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Wireless Carriers Struggle to Keep Up with Inauguration Day Call Volume


20/01/2009

As Kevin Martin finishes his term as FCC Chairman, questions are being raised about the future of an ambitious proposal to cover most of America’s population with free wireless broadband service within a few years.

Will incoming FCC chairman, Julius Genachowski, have the same enthusiasm for nationwide broadband? And if so will he pursue Martin’s proposal as it stands, or go back to the drawing board? With the answers to these question still up in the air, it seems like an excellent opportunity for critics of the current plan to promote alternatives.

One such critic is wireless industry analyst, Craig Settles, who strongly supports the concept of a national broadband strategy, but feels that Martin’s proposal lacks the regional flexibility to be workable.

In a recent interview with TeleClick, Settles said the FCC would be wrong to implement a one-size-fits-all network by committing the entire nation to a single company or technology. Some areas, after all, are well-served by existing carriers, while others are greatly in need of new broadband options. Furthermore, the solutions required by remote and rural areas might be completely different than those needed in under-served urban neighbourhoods.

The one-size-fits-all approach didn’t work for the state of New York, which recently canceled funding for a statewide public safety network, citing numerous technological deficiencies which the company building the network had failed to fix. By putting America’s entire national broadband strategy in the hands of one company, the FCC would be running the risk of an equally disastrous scenario on a nationwide scale.

Mr. Settles believes that the FCC should open itself to variety of innovative, locally-developed solutions from throughout the U.S., while insisting on a certain level of quality and interoperability from participating service providers. He envisions a multi-tier network that provides some free services as a loss leader, but avoids falling into the same trap as municipal Wi-Fi providers, which focused almost exclusively on free, ad-supported broadband, and were unable to develop a viable business model.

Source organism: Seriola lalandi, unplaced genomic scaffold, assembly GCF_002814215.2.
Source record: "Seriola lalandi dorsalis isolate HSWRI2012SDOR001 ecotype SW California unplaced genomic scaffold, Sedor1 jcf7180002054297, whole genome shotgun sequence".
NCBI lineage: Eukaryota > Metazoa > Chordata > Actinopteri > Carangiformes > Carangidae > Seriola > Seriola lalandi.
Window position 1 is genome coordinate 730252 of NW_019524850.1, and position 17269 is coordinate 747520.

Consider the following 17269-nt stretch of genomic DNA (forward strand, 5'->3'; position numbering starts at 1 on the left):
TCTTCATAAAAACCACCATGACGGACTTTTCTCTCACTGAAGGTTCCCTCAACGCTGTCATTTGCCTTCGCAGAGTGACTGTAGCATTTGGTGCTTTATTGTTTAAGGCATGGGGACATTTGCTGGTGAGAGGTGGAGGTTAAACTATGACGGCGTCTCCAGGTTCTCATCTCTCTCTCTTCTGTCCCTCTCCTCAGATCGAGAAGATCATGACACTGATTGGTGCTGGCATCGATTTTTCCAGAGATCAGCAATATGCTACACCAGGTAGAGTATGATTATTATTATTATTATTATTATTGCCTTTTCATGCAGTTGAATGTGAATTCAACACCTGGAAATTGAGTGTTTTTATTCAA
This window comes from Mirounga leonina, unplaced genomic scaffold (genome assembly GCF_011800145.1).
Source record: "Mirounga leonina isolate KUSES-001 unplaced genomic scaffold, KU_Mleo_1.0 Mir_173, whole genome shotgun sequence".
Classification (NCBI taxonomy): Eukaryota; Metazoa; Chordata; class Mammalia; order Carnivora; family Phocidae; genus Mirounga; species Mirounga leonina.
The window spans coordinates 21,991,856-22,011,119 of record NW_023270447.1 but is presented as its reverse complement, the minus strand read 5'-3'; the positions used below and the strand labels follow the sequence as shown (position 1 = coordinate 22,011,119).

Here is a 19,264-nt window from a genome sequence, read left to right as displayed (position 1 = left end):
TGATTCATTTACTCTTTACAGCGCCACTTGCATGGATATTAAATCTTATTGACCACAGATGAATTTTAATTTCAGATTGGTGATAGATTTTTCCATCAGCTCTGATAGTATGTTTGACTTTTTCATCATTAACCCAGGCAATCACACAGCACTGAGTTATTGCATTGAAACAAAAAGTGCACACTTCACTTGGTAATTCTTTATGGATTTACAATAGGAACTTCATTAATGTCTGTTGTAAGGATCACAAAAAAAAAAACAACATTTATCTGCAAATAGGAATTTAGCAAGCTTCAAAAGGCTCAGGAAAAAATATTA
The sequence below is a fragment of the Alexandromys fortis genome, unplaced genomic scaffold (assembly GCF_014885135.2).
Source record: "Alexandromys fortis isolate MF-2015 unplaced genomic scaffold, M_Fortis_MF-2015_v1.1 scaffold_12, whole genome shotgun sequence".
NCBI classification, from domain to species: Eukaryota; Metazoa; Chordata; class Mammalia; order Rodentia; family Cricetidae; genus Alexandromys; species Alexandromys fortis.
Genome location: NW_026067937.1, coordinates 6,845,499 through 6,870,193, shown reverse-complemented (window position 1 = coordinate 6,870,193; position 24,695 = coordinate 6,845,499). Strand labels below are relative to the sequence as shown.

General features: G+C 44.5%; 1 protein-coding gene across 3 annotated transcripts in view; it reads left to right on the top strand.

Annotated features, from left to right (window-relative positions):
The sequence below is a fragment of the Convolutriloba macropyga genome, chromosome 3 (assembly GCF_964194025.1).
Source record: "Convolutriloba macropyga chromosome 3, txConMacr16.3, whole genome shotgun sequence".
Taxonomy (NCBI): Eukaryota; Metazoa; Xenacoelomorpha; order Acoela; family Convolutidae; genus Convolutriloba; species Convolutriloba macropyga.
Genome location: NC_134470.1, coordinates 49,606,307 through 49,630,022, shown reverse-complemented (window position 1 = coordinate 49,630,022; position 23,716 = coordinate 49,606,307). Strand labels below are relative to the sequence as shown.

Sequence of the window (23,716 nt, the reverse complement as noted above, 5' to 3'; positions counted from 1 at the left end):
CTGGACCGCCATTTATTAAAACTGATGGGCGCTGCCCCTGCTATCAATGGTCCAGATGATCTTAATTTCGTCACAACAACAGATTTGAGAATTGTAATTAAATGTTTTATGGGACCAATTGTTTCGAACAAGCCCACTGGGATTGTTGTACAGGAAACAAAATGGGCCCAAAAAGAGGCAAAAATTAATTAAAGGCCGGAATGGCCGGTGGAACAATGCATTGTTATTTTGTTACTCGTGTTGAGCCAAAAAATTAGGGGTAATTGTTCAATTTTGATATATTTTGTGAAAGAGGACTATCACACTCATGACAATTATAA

Quality and accessibility should be the main priorities of any government-sponsored network, Settles argues, noting that the ‘95% rule’ (requiring the national broadband network to serve 95% of Americans within 10 years) focuses too much on raw quantity, threatening the long-term viability of the project. And he makes a very good point Why, after all, should a new discount network be required to cover cities and towns that already have access to high-quality mobile broadband networks of incumbent carriers like Verizon and AT&T?

Surely, if the U.S. federal government is going to provide funding to new broadband projects, it makes more sense to bring targeted access to the areas that really need it (where consumer demand will undoubtedly be high), rather than mandating redundant coverage in every American city.



 

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